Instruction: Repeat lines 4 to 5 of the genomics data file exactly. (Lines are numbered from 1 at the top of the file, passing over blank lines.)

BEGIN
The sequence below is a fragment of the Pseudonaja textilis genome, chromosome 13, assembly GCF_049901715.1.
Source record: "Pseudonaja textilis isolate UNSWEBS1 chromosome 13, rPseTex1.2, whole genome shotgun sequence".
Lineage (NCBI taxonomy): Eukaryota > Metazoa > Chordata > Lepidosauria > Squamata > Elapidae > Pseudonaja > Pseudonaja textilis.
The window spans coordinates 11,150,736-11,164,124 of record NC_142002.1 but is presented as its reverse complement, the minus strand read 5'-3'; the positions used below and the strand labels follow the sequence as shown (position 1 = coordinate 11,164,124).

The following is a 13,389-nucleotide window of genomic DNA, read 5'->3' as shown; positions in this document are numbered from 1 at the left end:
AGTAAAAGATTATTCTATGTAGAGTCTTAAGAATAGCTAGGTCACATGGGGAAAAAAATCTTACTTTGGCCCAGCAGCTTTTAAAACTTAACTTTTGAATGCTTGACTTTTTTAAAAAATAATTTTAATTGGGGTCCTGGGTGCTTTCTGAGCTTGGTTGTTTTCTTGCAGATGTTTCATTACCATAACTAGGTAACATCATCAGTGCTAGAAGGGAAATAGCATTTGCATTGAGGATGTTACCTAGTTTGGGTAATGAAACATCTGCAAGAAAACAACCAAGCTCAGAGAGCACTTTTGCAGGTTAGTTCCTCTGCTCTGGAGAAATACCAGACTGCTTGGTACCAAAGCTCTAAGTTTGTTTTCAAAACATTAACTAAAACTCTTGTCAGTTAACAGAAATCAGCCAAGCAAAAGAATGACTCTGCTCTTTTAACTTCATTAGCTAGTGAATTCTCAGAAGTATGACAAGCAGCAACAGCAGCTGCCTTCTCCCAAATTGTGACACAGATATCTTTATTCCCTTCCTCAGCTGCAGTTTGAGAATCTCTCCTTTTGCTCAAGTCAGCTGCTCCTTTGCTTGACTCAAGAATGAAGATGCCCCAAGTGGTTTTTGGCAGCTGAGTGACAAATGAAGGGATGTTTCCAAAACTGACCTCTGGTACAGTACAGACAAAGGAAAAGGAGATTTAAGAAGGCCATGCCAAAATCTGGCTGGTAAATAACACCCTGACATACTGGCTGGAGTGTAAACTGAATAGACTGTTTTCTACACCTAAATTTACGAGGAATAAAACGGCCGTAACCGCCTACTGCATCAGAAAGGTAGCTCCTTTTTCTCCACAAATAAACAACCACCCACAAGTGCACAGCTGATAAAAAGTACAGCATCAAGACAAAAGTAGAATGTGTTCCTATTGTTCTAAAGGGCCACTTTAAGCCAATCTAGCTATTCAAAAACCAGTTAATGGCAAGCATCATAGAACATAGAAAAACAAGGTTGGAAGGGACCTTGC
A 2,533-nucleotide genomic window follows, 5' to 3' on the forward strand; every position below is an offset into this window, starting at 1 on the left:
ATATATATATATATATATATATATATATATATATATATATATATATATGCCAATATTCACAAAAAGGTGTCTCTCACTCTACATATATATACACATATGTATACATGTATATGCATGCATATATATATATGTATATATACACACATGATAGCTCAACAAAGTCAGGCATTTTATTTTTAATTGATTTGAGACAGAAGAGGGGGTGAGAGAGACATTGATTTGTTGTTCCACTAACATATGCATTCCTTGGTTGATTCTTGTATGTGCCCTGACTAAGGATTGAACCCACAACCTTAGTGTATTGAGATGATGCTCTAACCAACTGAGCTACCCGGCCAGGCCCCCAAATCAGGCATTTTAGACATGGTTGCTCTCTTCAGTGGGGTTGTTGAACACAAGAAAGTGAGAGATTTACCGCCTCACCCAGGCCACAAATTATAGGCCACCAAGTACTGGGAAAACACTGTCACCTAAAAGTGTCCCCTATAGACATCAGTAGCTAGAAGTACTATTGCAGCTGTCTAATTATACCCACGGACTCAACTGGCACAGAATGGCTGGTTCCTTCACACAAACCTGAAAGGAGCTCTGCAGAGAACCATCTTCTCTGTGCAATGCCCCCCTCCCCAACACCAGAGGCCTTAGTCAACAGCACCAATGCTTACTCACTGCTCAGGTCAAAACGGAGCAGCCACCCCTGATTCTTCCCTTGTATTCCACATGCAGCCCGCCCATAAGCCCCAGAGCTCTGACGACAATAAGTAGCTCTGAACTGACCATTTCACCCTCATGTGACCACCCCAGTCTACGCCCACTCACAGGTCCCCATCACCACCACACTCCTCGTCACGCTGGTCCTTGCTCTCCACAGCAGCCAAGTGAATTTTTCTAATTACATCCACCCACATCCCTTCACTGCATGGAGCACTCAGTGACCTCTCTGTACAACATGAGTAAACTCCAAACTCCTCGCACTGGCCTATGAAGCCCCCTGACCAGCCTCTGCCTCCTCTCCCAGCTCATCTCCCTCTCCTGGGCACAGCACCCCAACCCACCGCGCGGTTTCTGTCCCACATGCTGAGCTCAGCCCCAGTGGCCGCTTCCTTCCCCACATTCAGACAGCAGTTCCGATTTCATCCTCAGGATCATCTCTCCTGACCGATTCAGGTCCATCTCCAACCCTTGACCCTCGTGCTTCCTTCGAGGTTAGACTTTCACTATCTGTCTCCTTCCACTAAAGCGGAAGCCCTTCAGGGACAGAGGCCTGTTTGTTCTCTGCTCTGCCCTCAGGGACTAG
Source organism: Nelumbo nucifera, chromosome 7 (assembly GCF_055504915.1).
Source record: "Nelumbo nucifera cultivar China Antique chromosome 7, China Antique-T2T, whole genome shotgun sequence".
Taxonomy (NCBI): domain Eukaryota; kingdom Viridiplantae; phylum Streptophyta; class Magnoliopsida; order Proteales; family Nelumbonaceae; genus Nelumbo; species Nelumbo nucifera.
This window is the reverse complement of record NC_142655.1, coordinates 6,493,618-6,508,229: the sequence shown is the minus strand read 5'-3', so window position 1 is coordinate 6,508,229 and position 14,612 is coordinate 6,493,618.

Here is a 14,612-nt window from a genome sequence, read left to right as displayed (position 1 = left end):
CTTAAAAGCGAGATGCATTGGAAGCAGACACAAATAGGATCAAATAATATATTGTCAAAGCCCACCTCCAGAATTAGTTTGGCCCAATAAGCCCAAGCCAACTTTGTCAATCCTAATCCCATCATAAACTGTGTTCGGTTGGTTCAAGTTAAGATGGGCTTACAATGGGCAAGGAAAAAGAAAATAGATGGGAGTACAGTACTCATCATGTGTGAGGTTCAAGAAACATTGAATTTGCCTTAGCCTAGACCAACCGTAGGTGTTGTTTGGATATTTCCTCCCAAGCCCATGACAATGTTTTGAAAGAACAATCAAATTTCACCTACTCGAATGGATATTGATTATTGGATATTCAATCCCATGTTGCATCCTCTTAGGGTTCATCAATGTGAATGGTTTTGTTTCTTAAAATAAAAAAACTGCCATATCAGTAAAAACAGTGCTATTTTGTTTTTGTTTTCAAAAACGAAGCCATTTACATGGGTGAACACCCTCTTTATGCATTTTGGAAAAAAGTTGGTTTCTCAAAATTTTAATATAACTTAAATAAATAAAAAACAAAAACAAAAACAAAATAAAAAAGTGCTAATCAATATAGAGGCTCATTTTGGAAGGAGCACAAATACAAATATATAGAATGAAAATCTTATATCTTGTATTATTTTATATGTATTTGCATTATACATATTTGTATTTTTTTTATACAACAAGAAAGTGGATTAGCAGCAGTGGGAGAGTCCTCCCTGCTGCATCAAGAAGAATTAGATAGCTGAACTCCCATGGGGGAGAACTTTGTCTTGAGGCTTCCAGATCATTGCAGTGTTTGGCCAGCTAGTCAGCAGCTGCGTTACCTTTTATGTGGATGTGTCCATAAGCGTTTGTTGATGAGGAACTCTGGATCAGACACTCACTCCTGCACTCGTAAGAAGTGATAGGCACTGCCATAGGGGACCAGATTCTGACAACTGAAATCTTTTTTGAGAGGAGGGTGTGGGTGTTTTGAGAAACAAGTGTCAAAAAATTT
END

The window spans coordinates 11,150,736-11,164,124 of record NC_142002.1 but is presented as its reverse complement, the minus strand read 5'-3'; the positions used below and the strand labels follow the sequence as shown (position 1 = coordinate 11,164,124).

The following is a 13,389-nucleotide window of genomic DNA, read 5'->3' as shown; positions in this document are numbered from 1 at the left end: